Thanks for a great post - it's really got me thinking.

Celia Lewis said...

Great points and descriptions of your current ways of handling all the docs and photos etc. It's clearly time for me to start writing my family history stories and DO something with all I've collected to date. Thanks for a super post.

Judy Webster said...

Many people don't know about Legal Deposit laws (which vary, of course, depending on where you live). In Australia we are required by law to deposit a copy of our family history book with specific libraries. This is great, because it ensures that our work is preserved. Unfortunately not everyone deposits their book. A friend of mine didn't, and years later he received a letter of demand from the National Library and had to get extra copies printed. It would have been much easier and cheaper to do it in the beginning! I have said in my will that I want certain parts of my family history material to go to the Society of Australian Genealogists' primary records collection.

Anonymous said...

Great ideas. I do not have any children, not from lack of wanting or trying, but my nieces are very interested in it. They always want to help me search.

I am putting my photos digitally now. One for each side of the family.


Anonymous said...

Lots of great tips Lorine, and I do think publishing and depositing our books in reference libraries is probably the best per Judy's comments for Oz (where I am also). Good ideas re photos too...and encouraging grandchildren though mine are still a bit little.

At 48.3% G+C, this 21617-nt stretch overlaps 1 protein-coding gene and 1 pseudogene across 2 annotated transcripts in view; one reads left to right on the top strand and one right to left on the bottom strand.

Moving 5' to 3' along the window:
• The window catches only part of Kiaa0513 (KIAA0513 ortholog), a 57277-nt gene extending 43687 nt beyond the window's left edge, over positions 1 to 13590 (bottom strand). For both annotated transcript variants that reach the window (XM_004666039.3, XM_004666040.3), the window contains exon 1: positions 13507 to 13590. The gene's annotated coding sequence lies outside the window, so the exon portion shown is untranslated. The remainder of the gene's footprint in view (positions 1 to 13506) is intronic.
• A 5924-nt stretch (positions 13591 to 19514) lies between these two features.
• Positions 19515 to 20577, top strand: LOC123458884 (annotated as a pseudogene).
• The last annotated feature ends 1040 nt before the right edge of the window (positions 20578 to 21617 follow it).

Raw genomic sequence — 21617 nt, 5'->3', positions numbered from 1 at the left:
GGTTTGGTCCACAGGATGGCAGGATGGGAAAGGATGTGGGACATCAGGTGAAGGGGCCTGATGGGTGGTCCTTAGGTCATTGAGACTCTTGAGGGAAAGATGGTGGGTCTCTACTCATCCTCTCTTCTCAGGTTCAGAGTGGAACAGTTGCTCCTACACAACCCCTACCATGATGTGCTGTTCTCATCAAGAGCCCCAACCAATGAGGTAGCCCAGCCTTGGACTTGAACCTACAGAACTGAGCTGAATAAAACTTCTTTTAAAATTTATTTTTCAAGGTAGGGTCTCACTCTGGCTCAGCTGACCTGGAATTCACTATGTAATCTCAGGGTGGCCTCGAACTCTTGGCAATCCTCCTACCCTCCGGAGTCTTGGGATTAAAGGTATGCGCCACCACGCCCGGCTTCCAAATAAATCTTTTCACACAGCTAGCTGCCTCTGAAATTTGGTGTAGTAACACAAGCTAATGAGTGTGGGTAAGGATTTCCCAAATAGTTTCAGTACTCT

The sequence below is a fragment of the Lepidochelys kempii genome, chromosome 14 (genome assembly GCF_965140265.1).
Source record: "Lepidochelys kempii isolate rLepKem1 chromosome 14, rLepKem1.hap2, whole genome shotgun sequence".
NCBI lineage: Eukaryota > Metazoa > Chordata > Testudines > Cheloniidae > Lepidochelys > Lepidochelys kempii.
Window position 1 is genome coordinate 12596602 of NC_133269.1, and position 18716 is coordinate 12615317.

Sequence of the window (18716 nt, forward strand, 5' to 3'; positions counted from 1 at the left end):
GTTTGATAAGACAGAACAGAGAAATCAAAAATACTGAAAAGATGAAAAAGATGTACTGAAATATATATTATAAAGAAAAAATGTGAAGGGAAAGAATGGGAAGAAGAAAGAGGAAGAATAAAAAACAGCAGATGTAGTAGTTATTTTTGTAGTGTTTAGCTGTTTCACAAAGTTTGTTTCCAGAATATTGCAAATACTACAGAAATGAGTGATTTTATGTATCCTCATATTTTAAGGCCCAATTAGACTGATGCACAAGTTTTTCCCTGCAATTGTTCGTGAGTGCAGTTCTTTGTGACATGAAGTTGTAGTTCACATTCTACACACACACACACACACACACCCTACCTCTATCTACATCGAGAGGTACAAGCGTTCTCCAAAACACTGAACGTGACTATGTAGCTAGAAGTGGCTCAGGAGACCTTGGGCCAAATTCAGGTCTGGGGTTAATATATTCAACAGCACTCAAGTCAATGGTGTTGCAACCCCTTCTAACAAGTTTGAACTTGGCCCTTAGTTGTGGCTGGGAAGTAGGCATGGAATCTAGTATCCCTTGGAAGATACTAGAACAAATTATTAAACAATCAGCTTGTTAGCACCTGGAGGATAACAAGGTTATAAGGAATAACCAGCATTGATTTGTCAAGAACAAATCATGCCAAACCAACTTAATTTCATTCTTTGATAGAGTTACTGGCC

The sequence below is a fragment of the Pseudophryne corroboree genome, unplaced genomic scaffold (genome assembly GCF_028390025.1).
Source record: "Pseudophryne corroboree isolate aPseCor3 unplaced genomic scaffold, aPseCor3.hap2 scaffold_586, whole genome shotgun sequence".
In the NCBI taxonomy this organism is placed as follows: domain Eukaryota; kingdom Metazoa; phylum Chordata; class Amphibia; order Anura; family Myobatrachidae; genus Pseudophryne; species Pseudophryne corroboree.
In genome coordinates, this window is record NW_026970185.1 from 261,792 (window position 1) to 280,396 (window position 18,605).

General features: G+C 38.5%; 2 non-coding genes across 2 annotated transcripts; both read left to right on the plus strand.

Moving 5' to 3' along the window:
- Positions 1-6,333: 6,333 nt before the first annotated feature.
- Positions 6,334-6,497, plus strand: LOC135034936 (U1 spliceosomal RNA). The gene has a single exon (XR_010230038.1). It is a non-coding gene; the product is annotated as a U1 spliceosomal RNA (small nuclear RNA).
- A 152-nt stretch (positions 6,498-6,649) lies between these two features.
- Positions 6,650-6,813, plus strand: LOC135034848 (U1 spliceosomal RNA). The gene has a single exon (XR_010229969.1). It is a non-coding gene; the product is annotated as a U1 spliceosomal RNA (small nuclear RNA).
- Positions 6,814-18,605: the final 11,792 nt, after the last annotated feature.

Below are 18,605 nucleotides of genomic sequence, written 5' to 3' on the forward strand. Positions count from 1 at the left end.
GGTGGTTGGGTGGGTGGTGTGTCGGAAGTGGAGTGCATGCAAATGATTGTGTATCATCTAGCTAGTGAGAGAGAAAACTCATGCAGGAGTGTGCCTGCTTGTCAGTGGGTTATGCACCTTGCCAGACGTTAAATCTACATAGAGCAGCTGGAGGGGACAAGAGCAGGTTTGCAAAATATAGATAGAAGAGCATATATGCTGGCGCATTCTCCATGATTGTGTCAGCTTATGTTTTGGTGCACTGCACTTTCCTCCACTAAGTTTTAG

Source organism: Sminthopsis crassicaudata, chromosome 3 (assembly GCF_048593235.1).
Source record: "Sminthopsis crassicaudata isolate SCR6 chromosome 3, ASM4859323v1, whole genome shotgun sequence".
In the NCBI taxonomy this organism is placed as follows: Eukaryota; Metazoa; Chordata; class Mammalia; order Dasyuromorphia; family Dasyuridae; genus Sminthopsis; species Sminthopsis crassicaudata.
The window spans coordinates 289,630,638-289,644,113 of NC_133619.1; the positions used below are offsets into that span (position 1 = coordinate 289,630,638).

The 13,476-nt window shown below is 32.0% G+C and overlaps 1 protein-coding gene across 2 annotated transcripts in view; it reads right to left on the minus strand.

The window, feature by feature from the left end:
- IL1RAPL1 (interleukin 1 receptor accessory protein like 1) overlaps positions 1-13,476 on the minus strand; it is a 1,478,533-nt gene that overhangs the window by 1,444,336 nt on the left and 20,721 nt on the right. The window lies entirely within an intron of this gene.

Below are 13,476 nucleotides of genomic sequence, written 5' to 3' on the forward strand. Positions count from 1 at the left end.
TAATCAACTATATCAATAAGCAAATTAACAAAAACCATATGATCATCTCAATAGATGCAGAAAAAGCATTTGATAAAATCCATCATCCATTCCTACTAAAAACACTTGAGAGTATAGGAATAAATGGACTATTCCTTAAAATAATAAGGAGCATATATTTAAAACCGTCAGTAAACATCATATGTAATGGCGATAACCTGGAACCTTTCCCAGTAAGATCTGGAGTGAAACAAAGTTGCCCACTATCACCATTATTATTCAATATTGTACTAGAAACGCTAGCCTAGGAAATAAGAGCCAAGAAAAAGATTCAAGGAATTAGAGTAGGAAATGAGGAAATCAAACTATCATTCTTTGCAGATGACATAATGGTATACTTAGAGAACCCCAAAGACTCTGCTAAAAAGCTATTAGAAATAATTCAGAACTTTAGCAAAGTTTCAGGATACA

Lynn Palermo said...

Lorine, a current project is under way with the Canadian Library Archives. Canada 150 is a national project to encourage Canadians to assemble their family history in time for the 150th birthday of Canada on July 1st, 2017. The Canadian Archives would be more then happy to have a copy of your family history book/books.

Dawn said...

I've been telling my kids all along about the stuff I discover about our ancestors. Just recently I found one that had been in an asylum in Ontario, Canada for nearly forty years. My oldest daughter said that was the first time she found genealogy stories fascinating...whatever it takes, I guess. :)

Anonymous said...

Thank you so much for your suggestions.It is soimportant that all our work is not lost.

The Librarian said...

In addition to creating books and submitting them to the state libraries mentioned in the books, I've joined numerous lineage societies which documents my work and best of all, in my will I wrote my genealogy (I, Kathryn, was born XYZ, at ABC to Sam and Sara. I married Johnnie on XYZ at ABC. Our children are Jimmie and Tommie born XYZ at ABC. I joined these lineage societies and include my society numbers. I've put family histories ion these state libraries A, B, C.). I figure that opening to my will should give some researcher happy heart failure

Jim said...

Great Plan! We like the software from Passage Express to make CDs/DVDs of our research results. We include family stories, pictures, movies and even gedcom files. The CDs look attractive, are inexpensive to publish and easy to use. Even though no one else in our family has shown any passion for our history, we send them as gifts to our kids, grandkids, cousins and nephews/neices - hopefully it will cause someone to "catch the bug".

Anonymous said...

Kudos to you for planning ahead! Like me, I'm sure many of you have received boxes of undated photos, postcards and records. It took me 2 years but I've scanned EVERYTHING and saved to dvds. Gave any family member who was interested a copy, posted the photos and records as public on ancestry and gravesite photos on find-a-grave. In the event of a catastrophe the info has been saved and I've helped other researchers, too.

Lauren Rogers Mahieu said...

Excellent post, great suggestions. I do keep online trees so at least others will find the photos I've uploaded and save them. My son is not into family history, and I worry most about the 1888 grandfather clock (it belonged to my great grandfather) and matching pictures. After reading your post, I will be developing a plan for distributing copies of pictures, etc.

Lauren Mahieu